Master of Arts (M.A.)
Degree Granting Department
Aarong Augsburger, Ph.D.
Bernd Reiter, Ph.D.
Holly Mattew Dunn, Ph.D.
Developing plans, rural organizations, government, South America
We have been talking for several decades about what development is and what is not, we have added greater attributes to it, and recently we have begun to understand that, like most processes and dynamics that require the interaction of living beings, we must be open to the development does not behave like a straitjacket, unique and homogenizing for all. In this transfer, different elements have been added, and a greater number of actors have begun to have relevance. Aspects such as sustainability and greater participation have meant today we can count on ways through which we do not seek solely and exclusively to achieve the definition of what is conceived as development, but on the contrary, ways are enunciated to through which it can be reached.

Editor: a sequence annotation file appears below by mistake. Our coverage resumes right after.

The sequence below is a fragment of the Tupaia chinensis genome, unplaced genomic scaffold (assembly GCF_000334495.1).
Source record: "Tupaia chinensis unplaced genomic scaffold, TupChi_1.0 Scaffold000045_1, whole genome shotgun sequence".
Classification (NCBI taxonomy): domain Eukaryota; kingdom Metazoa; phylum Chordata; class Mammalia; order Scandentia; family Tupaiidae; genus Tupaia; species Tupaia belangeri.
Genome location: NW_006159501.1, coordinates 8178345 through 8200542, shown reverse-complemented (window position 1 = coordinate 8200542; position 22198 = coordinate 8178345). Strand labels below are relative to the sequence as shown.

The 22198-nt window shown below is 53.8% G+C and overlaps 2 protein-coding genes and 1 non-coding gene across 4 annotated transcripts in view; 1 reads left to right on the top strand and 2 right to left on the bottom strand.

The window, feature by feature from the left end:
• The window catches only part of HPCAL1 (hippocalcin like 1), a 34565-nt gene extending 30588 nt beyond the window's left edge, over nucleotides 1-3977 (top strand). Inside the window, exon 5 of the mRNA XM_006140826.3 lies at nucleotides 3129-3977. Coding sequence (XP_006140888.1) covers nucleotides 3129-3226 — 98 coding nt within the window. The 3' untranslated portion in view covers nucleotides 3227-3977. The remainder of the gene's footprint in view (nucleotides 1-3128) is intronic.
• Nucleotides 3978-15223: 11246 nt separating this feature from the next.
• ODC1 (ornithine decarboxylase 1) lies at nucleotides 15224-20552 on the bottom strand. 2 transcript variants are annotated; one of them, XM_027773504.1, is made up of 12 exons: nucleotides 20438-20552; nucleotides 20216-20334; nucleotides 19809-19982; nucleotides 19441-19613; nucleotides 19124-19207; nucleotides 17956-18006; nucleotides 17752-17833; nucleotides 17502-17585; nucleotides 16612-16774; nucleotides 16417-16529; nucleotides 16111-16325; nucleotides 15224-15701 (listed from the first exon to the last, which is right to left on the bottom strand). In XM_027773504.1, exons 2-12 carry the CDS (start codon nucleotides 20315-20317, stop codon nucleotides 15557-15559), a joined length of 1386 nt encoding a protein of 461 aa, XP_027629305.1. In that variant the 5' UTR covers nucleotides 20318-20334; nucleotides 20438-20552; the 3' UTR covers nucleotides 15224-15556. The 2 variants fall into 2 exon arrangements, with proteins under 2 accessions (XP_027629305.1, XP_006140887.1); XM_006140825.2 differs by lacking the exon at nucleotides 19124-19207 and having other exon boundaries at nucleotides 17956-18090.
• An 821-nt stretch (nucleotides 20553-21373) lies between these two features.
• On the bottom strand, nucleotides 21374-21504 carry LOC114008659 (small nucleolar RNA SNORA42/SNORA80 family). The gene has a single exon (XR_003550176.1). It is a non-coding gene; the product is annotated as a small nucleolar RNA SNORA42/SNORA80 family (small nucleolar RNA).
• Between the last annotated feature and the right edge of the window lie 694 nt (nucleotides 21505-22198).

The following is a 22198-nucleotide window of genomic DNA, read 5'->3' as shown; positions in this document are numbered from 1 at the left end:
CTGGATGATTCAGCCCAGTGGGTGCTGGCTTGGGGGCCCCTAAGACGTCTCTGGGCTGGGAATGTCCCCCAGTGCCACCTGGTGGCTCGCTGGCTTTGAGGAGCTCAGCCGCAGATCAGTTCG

In these forms and the recognition of other actors, a player has been consolidated that recognizes the value of generating profit as a means and that focuses on the development of the people who constitute it, the sector of the social and solidarity economy. The sector that emerged as an articulating actor between the different forms of production that existed during the 20th century and alternative forms of resource distribution, and that today is an actor with broad international relevance due to its ability to articulate and generate solutions alternatives to people's needs.
Scholar Commons Citation
Patino Gonzalez, Natalia, "Social and Solidarity Economy Organizations Allies to Promote Sustainable Development in Colombia" (2021). Graduate Theses and Dissertations.